Monday, June 27, 2011

Some notes on our People Philosophy

Here are some notes on our people philosophy that came-up in my recent conversations at work.

Firstly, No we are not really worried about people leaving. The negative impact of people leaving is exaggerated. It is mostly that we cannot take the rejection.

Mostly, it does not make a difference as to who comes or goes, our experience has been that it has never been that coming-in of someone or going-out of someone has had any transformational impact. In the end there is a lot of grind that even the most talented people have to go through to produce worthwhile results.

Mostly the importance of a person is exaggerated by us and more so by the person himself or herself. Mostly it's illusion.

But some people make more of a difference than others. You can see them as the Steve Jobbs, or Nandan Nilekani, or Ray Ozzie, or Warren Buffet for the company. They are hard to replace. Hard to replace by either other people, process or technology.

Incidentally these are people who work for the love of it.

We don't have to worry about retaining or driving people. Some people are better gone. Some people contribute more when they stay out of the office than when they are at work. We are not interested in monitoring the hours people clock in.

We don't mean to disrespect people. We don't mean to undervalue people. Neither do we intend to waste our time driving reluctant employees. We intend to understand how things work and who makes what difference. very very clearly. We intend to know what is best about a person and how we can bring that to the fore.

We have more to gain from improving our Knowledge, Brand, Production System, Ecosystem, Culture etc. than we have from adding or subtracting people.

Lastly when we work with people, we have to understand that we are working with lives, that we are working with manifestations of the divine. So we need to act with respect and discretion.

Quality & Meditation

Quality and meditation are one and the same thing. Qualtiy brings about meditation. Only those in mediation can bring about a quality outcome.
One of the ways to know a person in mediation, is the lack of hurry in him or her.
Big dramatic initiatives lack balance.

Friday, June 17, 2011

Karma Yog

One of the greatest lessons I have learnt in my life is to pay as much attention to the means of work as to its end. ..and it appears to me that all the secret of success is there; to pay as much attention to the means as to the end...With the means all right, the end must come.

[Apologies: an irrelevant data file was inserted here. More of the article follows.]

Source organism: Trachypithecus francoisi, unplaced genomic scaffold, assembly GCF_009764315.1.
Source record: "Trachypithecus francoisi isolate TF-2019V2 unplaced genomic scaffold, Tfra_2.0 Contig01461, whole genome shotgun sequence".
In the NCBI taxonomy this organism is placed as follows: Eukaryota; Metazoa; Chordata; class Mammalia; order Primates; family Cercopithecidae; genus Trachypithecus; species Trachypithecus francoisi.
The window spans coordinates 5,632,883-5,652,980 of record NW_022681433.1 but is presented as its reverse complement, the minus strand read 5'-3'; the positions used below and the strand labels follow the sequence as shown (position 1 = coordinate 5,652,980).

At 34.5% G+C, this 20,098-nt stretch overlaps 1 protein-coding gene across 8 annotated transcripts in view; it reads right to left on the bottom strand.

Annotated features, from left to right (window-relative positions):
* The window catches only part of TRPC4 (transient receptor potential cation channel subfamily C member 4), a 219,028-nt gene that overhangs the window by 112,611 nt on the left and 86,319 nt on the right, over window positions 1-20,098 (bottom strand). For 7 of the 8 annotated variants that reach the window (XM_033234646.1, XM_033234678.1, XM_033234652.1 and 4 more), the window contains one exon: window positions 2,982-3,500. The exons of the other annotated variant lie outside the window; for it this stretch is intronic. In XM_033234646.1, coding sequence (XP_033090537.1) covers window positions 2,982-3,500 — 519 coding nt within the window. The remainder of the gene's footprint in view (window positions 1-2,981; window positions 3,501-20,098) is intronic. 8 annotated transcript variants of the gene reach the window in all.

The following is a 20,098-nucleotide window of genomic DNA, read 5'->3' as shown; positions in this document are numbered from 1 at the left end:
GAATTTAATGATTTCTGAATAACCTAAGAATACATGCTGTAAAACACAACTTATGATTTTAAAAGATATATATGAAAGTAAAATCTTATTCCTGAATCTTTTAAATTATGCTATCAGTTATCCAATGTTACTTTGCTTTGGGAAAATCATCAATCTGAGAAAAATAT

-Swami Vivekanand

The more we work on our methods and systems the more likely we are to achieve our objectives and ideals, whether they are to provide opportunities to deserving young people, supporting entrepreneurs, contributing to the society, contributing to our own growth and that of our people, creating the capacity to build world class products, building a place of great learning and innovation or spreading prosperity around us.

I think this is the single most important thing of all that we do at work.

Thursday, June 16, 2011

The CEO in a corner

The CEO must lead change. The CEO must lead the charge. The CEO must articulate the vision. The CEO must be the company's face to the world outside. The CEO must be available to his people. The CEO must know the numbers. Quality is number one job of the CEO. The CEO must go see for himself. The CEO must build future leaders. The CEO has to define the future for the company. The E in the CEO stands for execution. The CEO is the CMO (Chief Marketing officer)...

Management literature abound with such advice. But, even an idiot can tell you that taking all this advice seriously and together would be a sure recipe for failure. At best the CEO following such advice ends up inflating his sense of self worth to absurd levels. Making for some good entertainment for the rest of the team. At the worst, he ends up turning people around him into Pygmies. Making failure certain.

The CEO has to do what he has to do and leave the rest to others. Sometimes, this may mean confining oneself to a corner so that work can get done.

Friday, June 10, 2011

Sometime for the love of it

Simplifying a business is the correct objective. It can make for faster growth, lower costs and greater peace of mind. But some businesses are complex. Tech businesses e.g. by their very nature are complex.
Likewise, establishing a business on enduring foundation is correct (it can simplify a lot of things). But there are rapid changes a tech business has to deal with.

The world cannot survive only on chewing gums and coke. Some not-so-simple things have to be done. Some not-so-profitable businesses have to be run. For the love of it, for the value it brings to society. And it has to be done in a business format, in a profitable way, so that it does not depend on charity (money from people who sell chewing gums at good margins) for survival.